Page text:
by Sarah Russell
I found his obit on Google,
hadn’t seen him, barely thought
of him in 40 years
since the day he loaded his car
with half of everything — blankets, pillows,
dishes, albums (we fought over
who’d get The Graduate poster of Hoffman
and Anne Bancroft’s leg) – and drove off
Once, 20 years later I learned where he was
from his buddy John and called.
He still taught school and directed
summer stock in a small midwestern town.
We laughed together, comfortable,
finally, in our separate skins.
Now that googled obit with a picture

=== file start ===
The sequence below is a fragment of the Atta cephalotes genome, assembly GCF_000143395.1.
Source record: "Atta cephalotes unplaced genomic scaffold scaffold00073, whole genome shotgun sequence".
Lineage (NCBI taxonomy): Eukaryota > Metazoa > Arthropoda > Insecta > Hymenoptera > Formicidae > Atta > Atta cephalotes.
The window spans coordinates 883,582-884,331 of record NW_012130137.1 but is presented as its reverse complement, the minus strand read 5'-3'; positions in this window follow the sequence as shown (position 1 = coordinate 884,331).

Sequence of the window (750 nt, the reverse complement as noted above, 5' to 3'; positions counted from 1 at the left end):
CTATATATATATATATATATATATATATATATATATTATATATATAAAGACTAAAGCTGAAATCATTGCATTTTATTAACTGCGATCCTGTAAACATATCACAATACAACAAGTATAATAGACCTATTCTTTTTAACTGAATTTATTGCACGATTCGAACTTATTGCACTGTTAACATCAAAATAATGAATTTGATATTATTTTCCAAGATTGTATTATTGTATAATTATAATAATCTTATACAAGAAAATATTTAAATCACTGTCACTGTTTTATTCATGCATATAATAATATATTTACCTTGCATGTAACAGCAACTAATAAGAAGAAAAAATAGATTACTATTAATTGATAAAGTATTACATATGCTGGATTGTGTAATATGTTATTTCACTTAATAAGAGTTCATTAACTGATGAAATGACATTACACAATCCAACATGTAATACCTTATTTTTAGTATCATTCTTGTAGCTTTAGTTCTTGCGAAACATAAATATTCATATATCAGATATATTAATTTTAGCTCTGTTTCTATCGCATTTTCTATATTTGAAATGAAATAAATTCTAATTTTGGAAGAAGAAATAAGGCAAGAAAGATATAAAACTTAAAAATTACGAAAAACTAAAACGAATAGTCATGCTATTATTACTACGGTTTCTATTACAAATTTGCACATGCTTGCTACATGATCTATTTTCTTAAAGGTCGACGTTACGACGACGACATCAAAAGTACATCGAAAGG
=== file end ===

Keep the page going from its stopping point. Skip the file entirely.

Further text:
and two columns in the paper. A well-loved,
prominent citizen, it read, wife, three kids,
grandkids. He wrote a children’s book
and “left the town with memories of comedy
and drama that enriched our lives.”
Our marriage wasn’t mentioned. No need,
I suppose — a youthful take off
and crash landing best forgotten. But I wish
I’d had a chance to say goodbye.
IMAGE: “Bride with a Fan” by Marc Chagall (1911).
NOTE FROM THE AUTHOR: Wordsworth said it best: “Poetry is…emotion recollected in tranquility.”
ABOUT THE AUTHOR: Sarah Russell has returned to poetry after a career teaching, writing and editing academic prose. Her poetry has appeared or is forthcoming in Kentucky Review, Red River Review, Misfit Magazine, Ekphrastic Review and Silver Birch Press, among others. She was a featured poet on The Houseboat and Days of Stone. More poetry at SarahRussellPoetry.net.